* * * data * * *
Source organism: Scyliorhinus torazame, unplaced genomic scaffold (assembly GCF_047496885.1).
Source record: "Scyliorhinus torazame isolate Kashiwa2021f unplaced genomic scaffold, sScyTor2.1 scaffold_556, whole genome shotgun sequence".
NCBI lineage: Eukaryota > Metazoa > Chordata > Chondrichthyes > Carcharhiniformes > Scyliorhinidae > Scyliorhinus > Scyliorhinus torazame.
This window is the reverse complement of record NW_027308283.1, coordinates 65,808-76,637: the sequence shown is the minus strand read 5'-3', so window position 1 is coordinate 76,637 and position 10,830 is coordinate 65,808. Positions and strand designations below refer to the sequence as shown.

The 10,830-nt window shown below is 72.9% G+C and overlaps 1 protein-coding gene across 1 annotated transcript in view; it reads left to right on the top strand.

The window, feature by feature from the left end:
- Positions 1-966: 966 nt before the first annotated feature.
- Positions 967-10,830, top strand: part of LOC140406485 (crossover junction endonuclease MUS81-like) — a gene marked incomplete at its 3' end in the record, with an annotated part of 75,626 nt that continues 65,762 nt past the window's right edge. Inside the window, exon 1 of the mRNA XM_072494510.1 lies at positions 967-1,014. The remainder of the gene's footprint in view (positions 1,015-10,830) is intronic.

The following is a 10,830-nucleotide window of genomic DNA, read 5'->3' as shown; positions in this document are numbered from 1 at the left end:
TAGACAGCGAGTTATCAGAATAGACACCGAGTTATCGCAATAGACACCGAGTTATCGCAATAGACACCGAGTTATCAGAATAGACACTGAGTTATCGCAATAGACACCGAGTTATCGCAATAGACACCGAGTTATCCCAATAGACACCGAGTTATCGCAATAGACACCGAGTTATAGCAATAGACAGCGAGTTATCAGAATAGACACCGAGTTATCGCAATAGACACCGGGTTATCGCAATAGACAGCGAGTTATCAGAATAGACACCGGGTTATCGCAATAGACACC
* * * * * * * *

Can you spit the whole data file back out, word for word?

Source organism: Scyliorhinus torazame, unplaced genomic scaffold (assembly GCF_047496885.1).
Source record: "Scyliorhinus torazame isolate Kashiwa2021f unplaced genomic scaffold, sScyTor2.1 scaffold_556, whole genome shotgun sequence".
NCBI lineage: Eukaryota > Metazoa > Chordata > Chondrichthyes > Carcharhiniformes > Scyliorhinidae > Scyliorhinus > Scyliorhinus torazame.
This window is the reverse complement of record NW_027308283.1, coordinates 65,808-76,637: the sequence shown is the minus strand read 5'-3', so window position 1 is coordinate 76,637 and position 10,830 is coordinate 65,808. Positions and strand designations below refer to the sequence as shown.

The 10,830-nt window shown below is 72.9% G+C and overlaps 1 protein-coding gene across 1 annotated transcript in view; it reads left to right on the top strand.

The window, feature by feature from the left end:
- Positions 1-966: 966 nt before the first annotated feature.
- Positions 967-10,830, top strand: part of LOC140406485 (crossover junction endonuclease MUS81-like) — a gene marked incomplete at its 3' end in the record, with an annotated part of 75,626 nt that continues 65,762 nt past the window's right edge. Inside the window, exon 1 of the mRNA XM_072494510.1 lies at positions 967-1,014. The remainder of the gene's footprint in view (positions 1,015-10,830) is intronic.

The following is a 10,830-nucleotide window of genomic DNA, read 5'->3' as shown; positions in this document are numbered from 1 at the left end:
TAGACAGCGAGTTATCAGAATAGACACCGAGTTATCGCAATAGACACCGAGTTATCGCAATAGACACCGAGTTATCAGAATAGACACTGAGTTATCGCAATAGACACCGAGTTATCGCAATAGACACCGAGTTATCCCAATAGACACCGAGTTATCGCAATAGACACCGAGTTATAGCAATAGACAGCGAGTTATCAGAATAGACACCGAGTTATCGCAATAGACACCGGGTTATCGCAATAGACAGCGAGTTATCAGAATAGACACCGGGTTATCGCAATAGACACC